Thank you for your recipe. I have purchased a mammoth glass container with a spigot on it along with pink Himalayan salt and distilled water. Had the citrus. It’s steeping like tea in the fridge right now. I’m hopeful that it’s the right mix for me. I’ve never been a fan of pulpy orange juice, though, so we’ll see how this goes. Do you strain it prior to drinking it or just go ahead and drink it this way?
    Thank you!

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  16. Alex Swanson says:

    Hi Delaney,

    That sounds very challenging for you to work with, and I’d like to help fine tune it for you. I’m a little unclear what  you mean by the “right kind of plain water?”Do you mean the type of water that is used in the pre-made drinks? Have you tried any of the electrolyte powders mentioned added to your own water? While the homemade drink is hydrating, you may require very precise amounts of different minerals as outlined by your doctor. Were you given target amounts of sodium, chloride, potassium, calcium and magnesium each day?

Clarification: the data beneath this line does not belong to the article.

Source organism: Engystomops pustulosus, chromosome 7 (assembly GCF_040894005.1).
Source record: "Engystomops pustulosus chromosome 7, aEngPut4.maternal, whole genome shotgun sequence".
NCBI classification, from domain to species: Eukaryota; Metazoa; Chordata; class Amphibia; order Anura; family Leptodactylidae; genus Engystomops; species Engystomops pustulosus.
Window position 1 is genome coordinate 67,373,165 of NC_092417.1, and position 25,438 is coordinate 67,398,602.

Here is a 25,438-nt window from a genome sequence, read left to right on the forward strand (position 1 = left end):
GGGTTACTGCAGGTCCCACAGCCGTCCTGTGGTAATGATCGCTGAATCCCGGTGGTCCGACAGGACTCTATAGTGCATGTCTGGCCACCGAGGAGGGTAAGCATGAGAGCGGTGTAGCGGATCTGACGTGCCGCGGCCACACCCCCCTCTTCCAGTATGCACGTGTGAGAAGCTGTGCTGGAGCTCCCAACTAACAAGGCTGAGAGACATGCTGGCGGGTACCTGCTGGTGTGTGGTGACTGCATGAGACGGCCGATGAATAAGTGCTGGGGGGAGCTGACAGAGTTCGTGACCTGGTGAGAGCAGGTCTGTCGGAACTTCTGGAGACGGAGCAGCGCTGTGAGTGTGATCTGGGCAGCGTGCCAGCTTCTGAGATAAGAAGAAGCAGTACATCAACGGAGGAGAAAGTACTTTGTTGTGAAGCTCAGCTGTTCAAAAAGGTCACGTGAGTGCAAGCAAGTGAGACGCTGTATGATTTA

Also, the drink will taste like lightly flavored water, so don’t worry about it tasting like pulpy orange juice! You don’t need to strain it, just drink it straight.

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  17. Delaney says:

    Sorry; the clarification on “plain” waters: I meant the brand “Smart Water” or the waters labeled “electrolyte” water by the Whole Foods chain or the Trader Joe’s stores. My electrophysiologist initially pointed out these waters, but I am learning that these are not enough trace minerals. He did not indicate that I needed to supplement with any one of the trace minerals specifically, other than increasing my salt intake.
    I have tried SEVERAL of those powders, and discovered that some are either entirely too salty to my taste or made with stevia, which is entirely too sweet. Apparently, I have Goldilocks syndrome. Nothing is just right.
    One of the challenges I face is that without medication, my blood pressure is generally in the low 80s/low 50s. With medication, I can bring it up to 96/64. That’s actually the highest consistent number for me, but it fluctuates at a ridiculous rate with that being the highest I can depend on having. Electrolyte water is the one thing that the doctor insists on me drinking. Increasing my salt intake is encouraged. I actually detest salt, and have never owned a salt shaker.
    I know I can order salt tabs from the internet, but we found this and it seemed like a great idea to make this to supplement as well.